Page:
History

Legacy Record - This information may be included in the List Entry Details.

Details

The monument includes buried remains of an extensive Romano-British pottery manufacturing site, a contemporary and later Romano-British settlement and part of the Roman road (Watling Street) alongside which both industry and settlement developed. Also included is a section of the later roadway which perpetuated the route of the Roman road into the medieval and post-medieval period, prior to the formalisation of the present A5. The remains are in two areas of protection.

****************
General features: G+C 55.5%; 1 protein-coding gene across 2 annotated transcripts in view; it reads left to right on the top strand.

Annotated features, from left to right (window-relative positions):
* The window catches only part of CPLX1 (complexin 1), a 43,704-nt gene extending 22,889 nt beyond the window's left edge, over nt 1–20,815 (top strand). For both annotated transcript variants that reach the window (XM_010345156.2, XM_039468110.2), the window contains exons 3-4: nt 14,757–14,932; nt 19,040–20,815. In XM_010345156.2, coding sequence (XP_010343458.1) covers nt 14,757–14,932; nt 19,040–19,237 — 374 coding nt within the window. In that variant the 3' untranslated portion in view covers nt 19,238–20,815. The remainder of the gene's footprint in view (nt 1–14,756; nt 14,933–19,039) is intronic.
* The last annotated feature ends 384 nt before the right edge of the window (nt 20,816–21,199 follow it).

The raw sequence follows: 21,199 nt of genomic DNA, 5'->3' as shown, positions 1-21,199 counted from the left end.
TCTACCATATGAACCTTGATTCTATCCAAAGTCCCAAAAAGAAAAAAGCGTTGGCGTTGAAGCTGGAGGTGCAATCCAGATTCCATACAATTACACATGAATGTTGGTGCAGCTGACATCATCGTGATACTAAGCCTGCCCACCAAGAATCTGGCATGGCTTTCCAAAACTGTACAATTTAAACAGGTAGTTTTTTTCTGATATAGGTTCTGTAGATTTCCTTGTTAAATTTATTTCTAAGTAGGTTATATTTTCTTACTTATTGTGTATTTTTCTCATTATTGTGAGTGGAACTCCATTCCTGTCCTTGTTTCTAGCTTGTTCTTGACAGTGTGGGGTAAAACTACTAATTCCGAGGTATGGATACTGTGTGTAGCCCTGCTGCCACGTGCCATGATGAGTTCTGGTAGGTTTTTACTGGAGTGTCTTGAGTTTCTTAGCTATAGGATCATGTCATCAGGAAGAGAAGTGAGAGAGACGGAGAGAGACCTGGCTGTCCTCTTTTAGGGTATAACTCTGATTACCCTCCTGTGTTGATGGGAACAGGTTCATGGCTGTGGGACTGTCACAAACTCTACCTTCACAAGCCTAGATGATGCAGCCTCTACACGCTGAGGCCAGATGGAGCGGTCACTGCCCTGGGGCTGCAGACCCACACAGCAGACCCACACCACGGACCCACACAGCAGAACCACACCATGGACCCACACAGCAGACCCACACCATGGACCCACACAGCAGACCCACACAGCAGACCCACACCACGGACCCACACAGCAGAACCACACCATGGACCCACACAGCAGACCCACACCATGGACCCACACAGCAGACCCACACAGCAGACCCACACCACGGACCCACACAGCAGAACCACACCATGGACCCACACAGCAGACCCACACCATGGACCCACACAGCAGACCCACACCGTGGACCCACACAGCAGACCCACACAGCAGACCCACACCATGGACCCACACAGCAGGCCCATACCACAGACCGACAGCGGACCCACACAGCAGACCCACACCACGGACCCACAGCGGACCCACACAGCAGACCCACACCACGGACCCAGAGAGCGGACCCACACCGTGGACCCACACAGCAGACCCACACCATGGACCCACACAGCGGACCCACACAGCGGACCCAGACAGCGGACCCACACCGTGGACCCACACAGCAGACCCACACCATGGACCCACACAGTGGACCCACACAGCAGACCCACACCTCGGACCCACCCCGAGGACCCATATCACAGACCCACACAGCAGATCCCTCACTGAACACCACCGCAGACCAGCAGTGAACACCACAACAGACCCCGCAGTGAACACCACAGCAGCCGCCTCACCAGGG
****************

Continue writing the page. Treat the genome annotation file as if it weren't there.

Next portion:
The centre of pottery manufacture originated near the summit of Brockley Hill (which must have provided all the necessary elements of suitable clay sources, natural springs and an abundant supply of wood for fuel) and developed along both sides of Watling Street around the area now occupied by the older part of the Royal National Orthopaedic Hospital. Evidence for the manufacturing site cannot be seen on the ground, although numerous small-scale excavations since 1937 have revealed well-preserved remains extending across the grounds of Brockley Hill House (the former nurses' home) on the western side of the road, and along the eastern side of the road opposite the frontage of the hospital. Although the pottery manufacturing site and associated settlement almost certainly extended along the road frontage and into the area of the Orthopaedic Hospital, the remains in this area are not sufficiently understood to be included in the scheduling.